The 2003 Opposition of Mars

Mars - Courtesy Hubble Space Telescope

What's All The Buzz About?

At 7:51pm on Wednesday 27 August, 2003, Mars was the closest it has been to Earth since the year 57617 BC. That’s 59,619 years ago, and it won’t be this close again until the year 2287, but I wouldn’t recommend waiting around for that one, or for the one in 2729 when it will be even closer again!

Shining with a visual magnitude of -2.9, Mars is currently the brightest object in the night sky, with the exception of the Sun and the Moon. At precisely 7:51pm on Wednesday 27 August, 2003, Mars’ distance from the Earth was a mere 55,758,006 km (34,646,418 miles), and appeared just over 25.1 arc seconds in diameter, which is larger than any time in recorded Astronomical history. Back in 57617 BC, Mars was ~55,718,000 km from Earth at its closest approach, and would have appeared to have a diameter of 25.13 arc seconds, but no one seems to have taken any photos of that opposition!

If you missed seeing Mars at 7:51 on Wednesday 27 August, 2003, don't worry, because it will be there for quite some time. It is simply that at 7:51pm that Mars was closest to the Earth, and is not the only time at which Mars will be visible.

Mars - Courtesy Hubble Space Telescope

Where Can I Find Mars?

To see Mars, take a walk outside a few hours after sunset and look up towards the East (where the Sun rises). Mars will remain easily visible right throughout August and September, and will be visible right throughout the year, however it will become dimmer and smaller as the weeks go by.

If you don't have too many trees or high-rise buildings obscuring your view, you should see a very bright “star” shining with a reddish / yellowish tinge. What separates this "star" from other stars, is that it will not be "twinkling" like all the other stars.

Mars will actually be the brightest object in the night sky apart from the moon, and its reddish colour will make it quite easy to find.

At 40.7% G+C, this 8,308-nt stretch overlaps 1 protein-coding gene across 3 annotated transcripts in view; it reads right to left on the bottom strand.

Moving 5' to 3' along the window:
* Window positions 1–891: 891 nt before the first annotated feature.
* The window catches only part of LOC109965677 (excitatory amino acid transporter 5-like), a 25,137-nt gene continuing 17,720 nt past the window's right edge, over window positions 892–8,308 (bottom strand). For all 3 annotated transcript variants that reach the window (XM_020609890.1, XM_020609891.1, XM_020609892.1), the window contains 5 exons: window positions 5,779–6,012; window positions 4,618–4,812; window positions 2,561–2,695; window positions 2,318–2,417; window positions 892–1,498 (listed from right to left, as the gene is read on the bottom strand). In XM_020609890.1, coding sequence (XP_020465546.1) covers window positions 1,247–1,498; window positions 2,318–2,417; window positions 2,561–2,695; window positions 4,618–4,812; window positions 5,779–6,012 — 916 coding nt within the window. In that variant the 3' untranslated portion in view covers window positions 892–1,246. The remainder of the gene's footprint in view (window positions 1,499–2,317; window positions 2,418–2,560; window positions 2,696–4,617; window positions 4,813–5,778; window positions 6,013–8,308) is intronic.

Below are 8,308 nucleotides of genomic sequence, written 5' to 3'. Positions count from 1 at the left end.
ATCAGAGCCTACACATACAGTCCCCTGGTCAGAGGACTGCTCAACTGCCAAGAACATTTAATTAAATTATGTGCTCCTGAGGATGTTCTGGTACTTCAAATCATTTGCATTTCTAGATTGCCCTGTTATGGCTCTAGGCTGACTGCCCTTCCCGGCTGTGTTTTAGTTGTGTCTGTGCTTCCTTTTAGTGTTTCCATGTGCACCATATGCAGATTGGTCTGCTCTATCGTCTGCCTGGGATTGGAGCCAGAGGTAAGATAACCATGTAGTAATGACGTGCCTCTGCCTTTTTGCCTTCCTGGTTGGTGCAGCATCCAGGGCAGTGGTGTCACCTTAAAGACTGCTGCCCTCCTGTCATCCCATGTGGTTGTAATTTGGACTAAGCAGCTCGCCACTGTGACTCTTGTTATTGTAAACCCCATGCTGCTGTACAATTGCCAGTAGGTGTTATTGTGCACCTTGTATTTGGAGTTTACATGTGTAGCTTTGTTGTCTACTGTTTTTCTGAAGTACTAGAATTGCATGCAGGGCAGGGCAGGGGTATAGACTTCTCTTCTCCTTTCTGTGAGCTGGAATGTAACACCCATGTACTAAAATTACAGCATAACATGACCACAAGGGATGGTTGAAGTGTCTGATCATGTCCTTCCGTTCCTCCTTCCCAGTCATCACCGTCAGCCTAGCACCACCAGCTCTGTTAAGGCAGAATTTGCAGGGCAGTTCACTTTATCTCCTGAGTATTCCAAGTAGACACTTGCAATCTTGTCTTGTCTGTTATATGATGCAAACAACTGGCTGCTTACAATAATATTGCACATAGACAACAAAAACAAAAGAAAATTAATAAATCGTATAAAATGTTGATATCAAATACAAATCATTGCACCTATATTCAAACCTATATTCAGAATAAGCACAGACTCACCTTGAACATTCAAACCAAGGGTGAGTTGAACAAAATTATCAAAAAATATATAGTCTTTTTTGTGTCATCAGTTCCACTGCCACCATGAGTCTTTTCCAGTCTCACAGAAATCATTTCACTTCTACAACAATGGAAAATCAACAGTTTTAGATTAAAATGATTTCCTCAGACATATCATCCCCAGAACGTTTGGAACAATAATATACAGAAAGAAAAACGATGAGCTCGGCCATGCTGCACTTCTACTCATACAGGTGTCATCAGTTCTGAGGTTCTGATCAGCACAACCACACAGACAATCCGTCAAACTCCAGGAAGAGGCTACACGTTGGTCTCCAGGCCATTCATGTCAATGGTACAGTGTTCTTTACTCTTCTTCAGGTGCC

If you do have too many trees or high-rise buildings obscuring your view, it is definetely worth the effort of going somewhere that you can see Mars, as it is well worth the effort. Otherwise, just wait for around 284 years, at which time Mars will be a tiny bit closer again to Earth!

Mars - Courtesy Hubble Space Telescope

Where Can I Go To Observe Mars?

If you are looking for an “up-close-and-personal” look at Mars, why not contact a Local Astronomy Club and observe Mars through various types of telescopes.

The Astronomical Society of New South Wales Inc will be hosting Mars Observing Nights (Mars Parties) at its two observing sites, Wiruna near Ilford (between Lithgow and Mudgee), and Crago Observatory near North Richmond in the foothills of the Blue Mountains, only just over an hour from Sydney. Visitors are more than welcome to join in the observing sessions.

What Am I Likely To See?

Observing Mars through a telescope will enable you to see many surface features, including Polar Ice Caps, dark continent-like marking across the surface, and occasionally cloud features crossing the planet’s surface. With any luck these features should be clearly visible through a good telescope, however remain alert for the possibility of a global dust storm on Mars, which would result in a bright red disc with little or no features – Keep your fingers crossed for clear skies (on Earth AND Mars!)

Photos of Mars taken by ASNSW Members can be seen by clicking here!